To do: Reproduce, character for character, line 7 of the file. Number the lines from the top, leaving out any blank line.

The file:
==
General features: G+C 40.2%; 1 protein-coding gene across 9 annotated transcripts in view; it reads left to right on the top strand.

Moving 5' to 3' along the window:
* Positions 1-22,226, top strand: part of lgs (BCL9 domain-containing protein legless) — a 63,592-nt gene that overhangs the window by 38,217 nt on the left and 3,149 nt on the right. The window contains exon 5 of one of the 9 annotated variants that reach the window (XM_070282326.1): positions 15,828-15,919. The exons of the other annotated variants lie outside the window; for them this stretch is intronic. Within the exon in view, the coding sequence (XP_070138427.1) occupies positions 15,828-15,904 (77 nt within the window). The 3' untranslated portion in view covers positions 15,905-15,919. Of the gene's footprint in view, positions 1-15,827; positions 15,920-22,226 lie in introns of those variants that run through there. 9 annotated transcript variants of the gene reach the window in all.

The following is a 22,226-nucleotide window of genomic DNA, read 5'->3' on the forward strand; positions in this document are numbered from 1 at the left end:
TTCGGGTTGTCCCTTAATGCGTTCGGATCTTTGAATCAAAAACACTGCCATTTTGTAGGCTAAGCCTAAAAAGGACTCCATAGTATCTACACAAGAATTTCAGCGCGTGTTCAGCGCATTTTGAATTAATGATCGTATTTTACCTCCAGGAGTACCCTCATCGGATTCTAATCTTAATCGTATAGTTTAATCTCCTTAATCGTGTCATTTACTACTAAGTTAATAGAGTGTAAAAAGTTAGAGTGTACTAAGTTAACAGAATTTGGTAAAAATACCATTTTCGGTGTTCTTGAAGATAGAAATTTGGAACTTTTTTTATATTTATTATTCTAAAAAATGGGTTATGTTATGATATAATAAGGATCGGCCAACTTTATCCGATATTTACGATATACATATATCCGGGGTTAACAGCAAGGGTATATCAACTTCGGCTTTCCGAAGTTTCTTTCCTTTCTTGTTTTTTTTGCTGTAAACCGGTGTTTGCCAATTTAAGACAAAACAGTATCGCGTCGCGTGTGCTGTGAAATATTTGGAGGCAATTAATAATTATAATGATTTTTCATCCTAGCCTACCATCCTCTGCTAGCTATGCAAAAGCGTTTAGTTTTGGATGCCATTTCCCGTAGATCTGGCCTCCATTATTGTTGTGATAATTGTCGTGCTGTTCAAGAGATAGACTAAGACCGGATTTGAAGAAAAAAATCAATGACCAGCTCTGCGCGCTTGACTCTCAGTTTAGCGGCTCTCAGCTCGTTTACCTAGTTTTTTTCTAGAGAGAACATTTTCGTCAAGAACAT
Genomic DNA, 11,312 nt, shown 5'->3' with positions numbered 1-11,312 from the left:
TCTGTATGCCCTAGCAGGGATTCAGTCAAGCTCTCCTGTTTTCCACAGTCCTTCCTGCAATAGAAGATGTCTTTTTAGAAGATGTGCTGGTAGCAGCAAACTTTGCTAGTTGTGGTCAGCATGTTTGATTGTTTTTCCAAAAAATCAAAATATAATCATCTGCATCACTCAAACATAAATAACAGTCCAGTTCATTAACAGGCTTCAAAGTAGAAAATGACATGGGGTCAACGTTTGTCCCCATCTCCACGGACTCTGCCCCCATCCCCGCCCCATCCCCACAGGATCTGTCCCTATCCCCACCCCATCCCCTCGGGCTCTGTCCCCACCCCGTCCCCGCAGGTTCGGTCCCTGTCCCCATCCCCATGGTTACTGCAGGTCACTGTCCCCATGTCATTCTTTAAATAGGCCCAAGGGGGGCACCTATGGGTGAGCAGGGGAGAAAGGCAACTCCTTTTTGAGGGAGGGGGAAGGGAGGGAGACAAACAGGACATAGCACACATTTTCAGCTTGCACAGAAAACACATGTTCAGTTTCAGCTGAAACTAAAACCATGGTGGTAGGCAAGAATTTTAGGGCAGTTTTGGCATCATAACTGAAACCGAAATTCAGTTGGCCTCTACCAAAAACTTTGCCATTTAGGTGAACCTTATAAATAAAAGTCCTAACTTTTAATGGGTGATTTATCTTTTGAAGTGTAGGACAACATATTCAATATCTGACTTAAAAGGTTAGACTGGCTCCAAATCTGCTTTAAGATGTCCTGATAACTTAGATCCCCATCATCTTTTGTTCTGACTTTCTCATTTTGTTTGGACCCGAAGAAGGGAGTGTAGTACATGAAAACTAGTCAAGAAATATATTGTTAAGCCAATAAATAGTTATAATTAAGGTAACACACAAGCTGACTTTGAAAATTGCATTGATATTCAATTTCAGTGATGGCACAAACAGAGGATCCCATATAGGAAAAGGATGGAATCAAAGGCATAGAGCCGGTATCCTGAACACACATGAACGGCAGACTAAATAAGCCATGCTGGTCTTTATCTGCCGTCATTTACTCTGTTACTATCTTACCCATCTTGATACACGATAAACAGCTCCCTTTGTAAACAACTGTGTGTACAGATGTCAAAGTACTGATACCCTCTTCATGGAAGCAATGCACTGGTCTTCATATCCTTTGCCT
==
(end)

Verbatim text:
TCTGTATGCCCTAGCAGGGATTCAGTCAAGCTCTCCTGTTTTCCACAGTCCTTCCTGCAATAGAAGATGTCTTTTTAGAAGATGTGCTGGTAGCAGCAAACTTTGCTAGTTGTGGTCAGCATGTTTGATTGTTTTTCCAAAAAATCAAAATATAATCATCTGCATCACTCAAACATAAATAACAGTCCAGTTCATTAACAGGCTTCAAAGTAGAAAATGACATGGGGTCAACGTTTGTCCCCATCTCCACGGACTCTGCCCCCATCCCCGCCCCATCCCCACAGGATCTGTCCCTATCCCCACCCCATCCCCTCGGGCTCTGTCCCCACCCCGTCCCCGCAGGTTCGGTCCCTGTCCCCATCCCCATGGTTACTGCAGGTCACTGTCCCCATGTCATTCTTTAAATAGGCCCAAGGGGGGCACCTATGGGTGAGCAGGGGAGAAAGGCAACTCCTTTTTGAGGGAGGGGGAAGGGAGGGAGACAAACAGGACATAGCACACATTTTCAGCTTGCACAGAAAACACATGTTCAGTTTCAGCTGAAACTAAAACCATGGTGGTAGGCAAGAATTTTAGGGCAGTTTTGGCATCATAACTGAAACCGAAATTCAGTTGGCCTCTACCAAAAACTTTGCCATTTAGGTGAACCTTATAAATAAAAGTCCTAACTTTTAATGGGTGATTTATCTTTTGAAGTGTAGGACAACATATTCAATATCTGACTTAAAAGGTTAGACTGGCTCCAAATCTGCTTTAAGATGTCCTGATAACTTAGATCCCCATCATCTTTTGTTCTGACTTTCTCATTTTGTTTGGACCCGAAGAAGGGAGTGTAGTACATGAAAACTAGTCAAGAAATATATTGTTAAGCCAATAAATAGTTATAATTAAGGTAACACACAAGCTGACTTTGAAAATTGCATTGATATTCAATTTCAGTGATGGCACAAACAGAGGATCCCATATAGGAAAAGGATGGAATCAAAGGCATAGAGCCGGTATCCTGAACACACATGAACGGCAGACTAAATAAGCCATGCTGGTCTTTATCTGCCGTCATTTACTCTGTTACTATCTTACCCATCTTGATACACGATAAACAGCTCCCTTTGTAAACAACTGTGTGTACAGATGTCAAAGTACTGATACCCTCTTCATGGAAGCAATGCACTGGTCTTCATATCCTTTGCCT